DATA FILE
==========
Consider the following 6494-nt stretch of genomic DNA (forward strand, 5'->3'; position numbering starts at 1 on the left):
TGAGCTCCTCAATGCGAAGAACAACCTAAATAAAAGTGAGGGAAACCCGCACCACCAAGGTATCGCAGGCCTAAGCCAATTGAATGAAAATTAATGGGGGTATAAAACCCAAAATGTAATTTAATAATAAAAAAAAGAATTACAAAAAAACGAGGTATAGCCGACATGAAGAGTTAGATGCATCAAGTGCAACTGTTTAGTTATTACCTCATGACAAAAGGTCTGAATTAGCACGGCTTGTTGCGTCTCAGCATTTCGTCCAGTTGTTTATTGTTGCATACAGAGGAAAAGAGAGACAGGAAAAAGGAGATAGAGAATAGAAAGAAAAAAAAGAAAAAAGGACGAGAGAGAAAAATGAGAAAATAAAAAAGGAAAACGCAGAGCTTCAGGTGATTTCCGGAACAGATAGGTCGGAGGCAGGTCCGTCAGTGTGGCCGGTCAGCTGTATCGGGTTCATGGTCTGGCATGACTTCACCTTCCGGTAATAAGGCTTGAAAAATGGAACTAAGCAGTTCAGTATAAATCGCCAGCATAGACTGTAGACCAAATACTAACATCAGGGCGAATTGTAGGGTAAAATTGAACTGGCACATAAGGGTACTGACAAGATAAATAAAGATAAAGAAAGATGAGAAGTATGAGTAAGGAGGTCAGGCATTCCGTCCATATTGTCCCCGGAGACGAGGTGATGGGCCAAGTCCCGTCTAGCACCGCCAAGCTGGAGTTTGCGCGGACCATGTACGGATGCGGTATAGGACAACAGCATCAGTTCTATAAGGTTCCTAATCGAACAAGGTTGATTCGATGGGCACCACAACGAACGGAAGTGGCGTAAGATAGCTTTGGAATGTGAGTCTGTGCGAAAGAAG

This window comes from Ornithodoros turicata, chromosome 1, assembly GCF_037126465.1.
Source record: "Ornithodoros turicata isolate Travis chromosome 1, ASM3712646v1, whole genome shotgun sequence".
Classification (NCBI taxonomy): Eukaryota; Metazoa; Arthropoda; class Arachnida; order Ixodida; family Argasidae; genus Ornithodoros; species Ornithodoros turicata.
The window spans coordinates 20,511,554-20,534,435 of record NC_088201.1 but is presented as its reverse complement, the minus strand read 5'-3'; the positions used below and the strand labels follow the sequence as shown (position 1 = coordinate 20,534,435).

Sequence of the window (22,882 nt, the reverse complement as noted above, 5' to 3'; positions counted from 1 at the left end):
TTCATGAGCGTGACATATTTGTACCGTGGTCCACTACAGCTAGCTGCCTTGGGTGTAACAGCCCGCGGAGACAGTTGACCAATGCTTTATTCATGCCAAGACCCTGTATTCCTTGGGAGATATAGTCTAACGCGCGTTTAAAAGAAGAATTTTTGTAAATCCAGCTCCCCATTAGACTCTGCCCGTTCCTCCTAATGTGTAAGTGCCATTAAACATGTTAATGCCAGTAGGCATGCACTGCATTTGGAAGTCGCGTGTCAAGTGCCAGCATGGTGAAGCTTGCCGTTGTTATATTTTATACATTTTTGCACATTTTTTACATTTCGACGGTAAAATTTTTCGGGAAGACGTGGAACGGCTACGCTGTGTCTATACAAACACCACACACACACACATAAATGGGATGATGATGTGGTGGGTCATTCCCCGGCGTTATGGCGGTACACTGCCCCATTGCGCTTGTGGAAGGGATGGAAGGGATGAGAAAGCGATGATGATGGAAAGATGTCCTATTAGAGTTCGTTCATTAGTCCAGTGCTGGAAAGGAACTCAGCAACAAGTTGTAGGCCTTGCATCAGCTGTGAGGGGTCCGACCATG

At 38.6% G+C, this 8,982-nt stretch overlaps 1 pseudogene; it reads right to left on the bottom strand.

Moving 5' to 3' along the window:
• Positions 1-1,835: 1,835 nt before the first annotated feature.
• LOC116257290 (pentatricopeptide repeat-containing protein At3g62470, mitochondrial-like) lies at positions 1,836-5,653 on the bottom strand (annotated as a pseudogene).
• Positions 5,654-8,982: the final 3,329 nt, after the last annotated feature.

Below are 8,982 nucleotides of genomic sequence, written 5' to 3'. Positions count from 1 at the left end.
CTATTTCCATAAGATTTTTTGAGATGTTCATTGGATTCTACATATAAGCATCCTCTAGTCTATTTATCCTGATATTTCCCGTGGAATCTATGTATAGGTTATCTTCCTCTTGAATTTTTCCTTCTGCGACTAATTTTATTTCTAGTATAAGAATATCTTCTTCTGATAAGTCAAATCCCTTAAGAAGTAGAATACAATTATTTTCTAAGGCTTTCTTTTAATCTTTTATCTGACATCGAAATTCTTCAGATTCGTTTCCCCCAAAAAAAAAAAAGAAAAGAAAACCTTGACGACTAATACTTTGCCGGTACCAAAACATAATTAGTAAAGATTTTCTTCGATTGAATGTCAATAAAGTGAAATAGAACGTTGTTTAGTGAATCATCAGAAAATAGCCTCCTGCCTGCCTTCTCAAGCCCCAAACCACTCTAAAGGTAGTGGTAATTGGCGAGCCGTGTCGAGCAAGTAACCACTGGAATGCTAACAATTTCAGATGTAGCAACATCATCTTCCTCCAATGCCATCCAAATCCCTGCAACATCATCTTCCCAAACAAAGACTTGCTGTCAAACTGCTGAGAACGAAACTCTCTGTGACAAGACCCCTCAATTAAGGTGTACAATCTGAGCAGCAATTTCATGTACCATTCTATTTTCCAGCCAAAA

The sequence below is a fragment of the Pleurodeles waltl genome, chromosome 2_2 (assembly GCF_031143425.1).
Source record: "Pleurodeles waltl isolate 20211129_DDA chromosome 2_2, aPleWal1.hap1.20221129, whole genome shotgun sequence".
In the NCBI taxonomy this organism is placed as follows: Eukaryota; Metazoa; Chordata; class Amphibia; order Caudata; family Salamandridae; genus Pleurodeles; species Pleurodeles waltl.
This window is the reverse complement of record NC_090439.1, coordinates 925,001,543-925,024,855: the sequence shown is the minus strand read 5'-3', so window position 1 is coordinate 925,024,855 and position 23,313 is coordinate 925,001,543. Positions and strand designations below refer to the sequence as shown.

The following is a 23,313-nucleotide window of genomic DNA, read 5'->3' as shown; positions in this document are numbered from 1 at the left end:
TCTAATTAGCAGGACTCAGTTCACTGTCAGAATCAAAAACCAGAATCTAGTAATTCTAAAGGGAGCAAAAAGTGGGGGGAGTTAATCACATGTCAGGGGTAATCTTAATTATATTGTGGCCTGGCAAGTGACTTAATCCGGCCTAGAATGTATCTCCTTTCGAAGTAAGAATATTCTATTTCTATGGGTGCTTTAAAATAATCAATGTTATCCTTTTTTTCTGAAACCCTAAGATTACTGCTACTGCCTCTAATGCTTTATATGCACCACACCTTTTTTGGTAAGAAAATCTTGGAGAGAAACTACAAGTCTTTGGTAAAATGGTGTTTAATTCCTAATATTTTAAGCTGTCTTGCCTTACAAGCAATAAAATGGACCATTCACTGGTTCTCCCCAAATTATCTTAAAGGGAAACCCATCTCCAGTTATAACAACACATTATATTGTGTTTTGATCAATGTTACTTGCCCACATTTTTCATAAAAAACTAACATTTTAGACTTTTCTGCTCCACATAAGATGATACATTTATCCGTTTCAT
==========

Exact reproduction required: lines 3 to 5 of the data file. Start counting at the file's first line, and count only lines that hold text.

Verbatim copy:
This window comes from Ornithodoros turicata, chromosome 1, assembly GCF_037126465.1.
Source record: "Ornithodoros turicata isolate Travis chromosome 1, ASM3712646v1, whole genome shotgun sequence".
Classification (NCBI taxonomy): Eukaryota; Metazoa; Arthropoda; class Arachnida; order Ixodida; family Argasidae; genus Ornithodoros; species Ornithodoros turicata.